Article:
Will Essex County College close?

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Essex County College, an institution that has overcome daunting problems in the past, now faces the worst crisis in its 50-year history—the possible loss of its accreditation and, with it, its ability to operate as a public, degree-granting institution.

 

The two-year community college faced an accreditation crisis once before—more than 30 years ago—but, this time, the school cannot rely on intervention by state officials as it did in the late 1970s to end corruption and political interference. State supervision of public higher education was ended to save money under former Republican Gov. Christie Whitman in 1994.

“Sad and disappointing”

“What’s going on now is just sad and disappointing,’’ says A. Zachary Yamba, who served more than 30 years as the school’s president. “It puts the institution at risk of closing.”

Another former leader of the college, Bishop Reginald T. Jackson, its former trustee chairman, declared “what’s happening at the college is absolutely vulgar,” and added he believed only dramatic action by the regional accrediting agency, the Middle States Commission on Higher Education, could save it.

 

Gov. Chris Christie, former Essex President Gale Gibson (who didn’t last long), and Joseph DiVincenzo, the county executive.

“The college is in great jeopardy of closing,” says Bishop Jackson, who served 13 years on the trustee board and now serves as presiding bishop over more than 500 African Methodist Episcopal (AME)  churches in Georgia.

 

Yamba suggested that, if problems at the college could not be solved internally and the college loses its accreditation, surrounding public institutions in Newark–like Rutgers and the New Jersey Institute of Technology (NJIT)–could provide an “umbrella” administration until full independence could be restored.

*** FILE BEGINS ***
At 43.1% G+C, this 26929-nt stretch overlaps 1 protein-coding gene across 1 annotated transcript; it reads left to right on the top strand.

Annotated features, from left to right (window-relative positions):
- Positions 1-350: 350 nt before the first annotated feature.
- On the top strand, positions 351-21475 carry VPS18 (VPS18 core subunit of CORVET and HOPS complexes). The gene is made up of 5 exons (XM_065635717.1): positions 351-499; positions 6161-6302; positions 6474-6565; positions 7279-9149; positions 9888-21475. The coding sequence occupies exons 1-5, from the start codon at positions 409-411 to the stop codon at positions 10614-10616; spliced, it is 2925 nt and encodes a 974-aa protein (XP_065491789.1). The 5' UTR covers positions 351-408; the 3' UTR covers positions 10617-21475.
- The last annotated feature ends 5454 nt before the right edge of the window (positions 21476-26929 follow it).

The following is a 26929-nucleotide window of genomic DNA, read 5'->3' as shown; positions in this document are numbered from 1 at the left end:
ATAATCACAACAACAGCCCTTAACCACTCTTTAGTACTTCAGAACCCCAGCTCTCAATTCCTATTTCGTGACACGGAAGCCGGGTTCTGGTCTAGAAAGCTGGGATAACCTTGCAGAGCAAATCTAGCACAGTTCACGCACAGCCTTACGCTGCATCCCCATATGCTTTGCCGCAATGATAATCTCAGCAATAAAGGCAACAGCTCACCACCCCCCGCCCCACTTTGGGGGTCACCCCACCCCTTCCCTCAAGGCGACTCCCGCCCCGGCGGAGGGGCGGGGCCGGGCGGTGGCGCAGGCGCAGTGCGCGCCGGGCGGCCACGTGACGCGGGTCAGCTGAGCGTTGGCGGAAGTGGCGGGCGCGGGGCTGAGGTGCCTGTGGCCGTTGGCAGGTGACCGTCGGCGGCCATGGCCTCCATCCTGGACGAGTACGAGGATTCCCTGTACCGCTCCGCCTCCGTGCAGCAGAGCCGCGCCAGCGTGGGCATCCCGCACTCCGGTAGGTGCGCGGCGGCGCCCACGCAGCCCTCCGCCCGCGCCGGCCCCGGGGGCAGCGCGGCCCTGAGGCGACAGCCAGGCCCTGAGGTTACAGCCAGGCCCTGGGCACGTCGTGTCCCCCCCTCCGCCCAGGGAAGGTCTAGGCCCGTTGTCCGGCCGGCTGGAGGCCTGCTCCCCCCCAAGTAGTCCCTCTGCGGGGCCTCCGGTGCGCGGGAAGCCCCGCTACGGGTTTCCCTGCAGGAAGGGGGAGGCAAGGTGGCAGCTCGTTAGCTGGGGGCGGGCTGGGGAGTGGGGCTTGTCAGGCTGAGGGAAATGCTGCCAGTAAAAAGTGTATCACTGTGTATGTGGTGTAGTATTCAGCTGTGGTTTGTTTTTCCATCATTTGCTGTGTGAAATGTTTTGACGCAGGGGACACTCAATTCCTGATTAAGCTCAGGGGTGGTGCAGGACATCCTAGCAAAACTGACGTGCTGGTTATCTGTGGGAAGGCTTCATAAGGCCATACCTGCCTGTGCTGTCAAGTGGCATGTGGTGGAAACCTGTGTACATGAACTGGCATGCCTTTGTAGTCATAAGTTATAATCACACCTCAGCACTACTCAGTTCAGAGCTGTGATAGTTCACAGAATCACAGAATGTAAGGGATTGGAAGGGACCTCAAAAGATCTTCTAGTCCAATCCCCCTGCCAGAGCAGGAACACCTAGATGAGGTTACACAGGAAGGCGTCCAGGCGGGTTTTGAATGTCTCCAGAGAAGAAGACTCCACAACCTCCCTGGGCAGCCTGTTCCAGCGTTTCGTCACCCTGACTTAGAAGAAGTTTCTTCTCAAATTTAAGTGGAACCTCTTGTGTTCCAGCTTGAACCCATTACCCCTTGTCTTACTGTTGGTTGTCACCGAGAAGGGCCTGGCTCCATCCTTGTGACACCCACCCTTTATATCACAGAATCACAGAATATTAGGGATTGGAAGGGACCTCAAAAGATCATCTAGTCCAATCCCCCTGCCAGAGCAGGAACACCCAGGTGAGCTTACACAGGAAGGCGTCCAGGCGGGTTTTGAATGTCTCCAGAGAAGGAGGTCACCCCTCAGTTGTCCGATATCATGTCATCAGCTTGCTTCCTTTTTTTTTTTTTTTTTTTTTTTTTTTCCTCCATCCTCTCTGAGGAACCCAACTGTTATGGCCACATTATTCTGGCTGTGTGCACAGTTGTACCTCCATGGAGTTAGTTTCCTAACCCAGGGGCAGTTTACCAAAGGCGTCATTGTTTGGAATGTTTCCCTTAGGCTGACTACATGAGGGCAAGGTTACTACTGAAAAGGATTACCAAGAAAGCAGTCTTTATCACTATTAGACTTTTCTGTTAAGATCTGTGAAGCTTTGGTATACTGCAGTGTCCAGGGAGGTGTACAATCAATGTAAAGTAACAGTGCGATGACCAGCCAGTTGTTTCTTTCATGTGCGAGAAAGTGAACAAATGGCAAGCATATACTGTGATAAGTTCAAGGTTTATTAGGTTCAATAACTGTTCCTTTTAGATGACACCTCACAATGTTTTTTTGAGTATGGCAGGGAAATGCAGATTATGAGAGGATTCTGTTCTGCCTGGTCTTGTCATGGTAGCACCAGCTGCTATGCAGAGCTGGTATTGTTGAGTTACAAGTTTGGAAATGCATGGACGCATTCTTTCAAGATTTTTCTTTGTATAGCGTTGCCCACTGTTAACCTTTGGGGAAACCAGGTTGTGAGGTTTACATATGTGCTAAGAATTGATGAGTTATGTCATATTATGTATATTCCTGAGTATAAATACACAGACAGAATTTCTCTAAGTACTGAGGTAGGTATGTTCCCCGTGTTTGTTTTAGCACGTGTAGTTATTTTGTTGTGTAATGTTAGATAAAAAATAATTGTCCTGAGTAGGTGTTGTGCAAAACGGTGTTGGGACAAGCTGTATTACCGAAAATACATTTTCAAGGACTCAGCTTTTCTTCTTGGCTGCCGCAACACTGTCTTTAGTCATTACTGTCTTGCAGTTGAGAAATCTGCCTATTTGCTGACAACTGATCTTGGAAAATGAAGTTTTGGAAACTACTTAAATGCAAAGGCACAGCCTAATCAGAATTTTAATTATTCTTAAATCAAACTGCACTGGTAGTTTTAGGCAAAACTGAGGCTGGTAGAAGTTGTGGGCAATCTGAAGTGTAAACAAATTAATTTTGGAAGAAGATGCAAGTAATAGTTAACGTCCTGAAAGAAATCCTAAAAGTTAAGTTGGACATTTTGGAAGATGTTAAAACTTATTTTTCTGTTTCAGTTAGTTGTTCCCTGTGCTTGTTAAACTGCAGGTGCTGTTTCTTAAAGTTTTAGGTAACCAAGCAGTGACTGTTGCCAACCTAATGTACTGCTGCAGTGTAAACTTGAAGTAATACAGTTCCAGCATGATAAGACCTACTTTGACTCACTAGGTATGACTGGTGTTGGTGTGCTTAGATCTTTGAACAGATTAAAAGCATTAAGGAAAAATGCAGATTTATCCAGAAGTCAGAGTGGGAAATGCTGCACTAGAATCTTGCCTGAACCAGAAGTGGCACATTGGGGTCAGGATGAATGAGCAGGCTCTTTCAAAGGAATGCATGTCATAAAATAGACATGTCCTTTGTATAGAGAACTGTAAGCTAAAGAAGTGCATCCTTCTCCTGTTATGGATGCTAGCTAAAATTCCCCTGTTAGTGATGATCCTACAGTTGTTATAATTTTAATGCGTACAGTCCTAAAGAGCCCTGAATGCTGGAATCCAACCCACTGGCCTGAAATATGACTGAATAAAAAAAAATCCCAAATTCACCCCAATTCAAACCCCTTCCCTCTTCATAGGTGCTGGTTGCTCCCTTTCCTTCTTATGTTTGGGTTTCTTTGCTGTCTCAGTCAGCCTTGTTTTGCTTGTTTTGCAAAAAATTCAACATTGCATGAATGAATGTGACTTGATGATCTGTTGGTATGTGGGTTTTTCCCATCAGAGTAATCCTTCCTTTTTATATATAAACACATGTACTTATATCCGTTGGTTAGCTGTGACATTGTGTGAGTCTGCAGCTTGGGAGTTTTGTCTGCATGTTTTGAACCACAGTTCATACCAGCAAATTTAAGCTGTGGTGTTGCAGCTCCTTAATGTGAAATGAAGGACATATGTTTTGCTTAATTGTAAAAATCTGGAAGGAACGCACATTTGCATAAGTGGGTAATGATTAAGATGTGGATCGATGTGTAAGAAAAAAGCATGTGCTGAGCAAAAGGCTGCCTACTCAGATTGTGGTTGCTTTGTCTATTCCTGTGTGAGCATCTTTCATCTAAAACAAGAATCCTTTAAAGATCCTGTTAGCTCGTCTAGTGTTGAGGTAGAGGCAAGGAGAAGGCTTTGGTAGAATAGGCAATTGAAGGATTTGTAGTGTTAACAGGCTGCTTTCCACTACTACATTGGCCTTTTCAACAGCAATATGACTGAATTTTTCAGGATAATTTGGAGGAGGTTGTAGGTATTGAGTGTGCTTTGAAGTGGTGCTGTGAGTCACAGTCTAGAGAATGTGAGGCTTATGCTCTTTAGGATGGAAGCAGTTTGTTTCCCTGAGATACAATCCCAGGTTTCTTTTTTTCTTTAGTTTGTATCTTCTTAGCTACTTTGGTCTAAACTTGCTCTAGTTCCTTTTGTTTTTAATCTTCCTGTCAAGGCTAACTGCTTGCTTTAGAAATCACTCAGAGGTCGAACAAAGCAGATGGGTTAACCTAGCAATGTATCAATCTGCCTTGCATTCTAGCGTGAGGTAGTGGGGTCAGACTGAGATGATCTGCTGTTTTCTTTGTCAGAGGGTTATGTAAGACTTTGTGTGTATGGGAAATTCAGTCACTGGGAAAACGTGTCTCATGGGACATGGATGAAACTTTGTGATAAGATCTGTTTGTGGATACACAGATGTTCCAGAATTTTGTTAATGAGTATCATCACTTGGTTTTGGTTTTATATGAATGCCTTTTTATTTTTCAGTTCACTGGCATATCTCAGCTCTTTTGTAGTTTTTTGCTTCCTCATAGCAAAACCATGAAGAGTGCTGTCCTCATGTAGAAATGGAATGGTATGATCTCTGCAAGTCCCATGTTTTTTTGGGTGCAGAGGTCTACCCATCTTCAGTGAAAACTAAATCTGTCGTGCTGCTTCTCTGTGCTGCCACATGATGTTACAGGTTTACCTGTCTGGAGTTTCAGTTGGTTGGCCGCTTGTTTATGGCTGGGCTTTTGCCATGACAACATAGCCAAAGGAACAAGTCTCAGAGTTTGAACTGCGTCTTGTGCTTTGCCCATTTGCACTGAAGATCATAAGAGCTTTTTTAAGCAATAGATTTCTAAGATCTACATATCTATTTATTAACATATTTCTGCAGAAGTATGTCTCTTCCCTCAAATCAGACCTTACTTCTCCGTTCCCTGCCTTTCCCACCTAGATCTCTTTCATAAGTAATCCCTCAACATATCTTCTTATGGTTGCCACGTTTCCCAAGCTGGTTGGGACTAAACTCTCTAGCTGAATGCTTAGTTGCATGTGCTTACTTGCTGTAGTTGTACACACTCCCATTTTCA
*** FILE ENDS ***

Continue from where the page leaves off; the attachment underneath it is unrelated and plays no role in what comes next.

“While it’s rare to close a public college, some have had their governance changed–perhaps become part of other institutions,” he said.

In 1979, the threat by Middle States to strip the college of its accreditation led to the state intervention that removed all trustee board members and opened the way for Yamba’s appointment. Yamba, who had been a faculty member and administrator at the college, acted quickly and effectively after his elevation to president to save the school’s accreditation—and its state license to award degrees.

After Yamba, chaos–and three presidents in seven years

A. Zachary Yamba

Yamba retired in 2010 but returned as an interim president for a year when the college slipped into chaos. It has had three presidents in seven years and faces a budget shortfall. Its ability to award financial aid has been threatened by the federal government.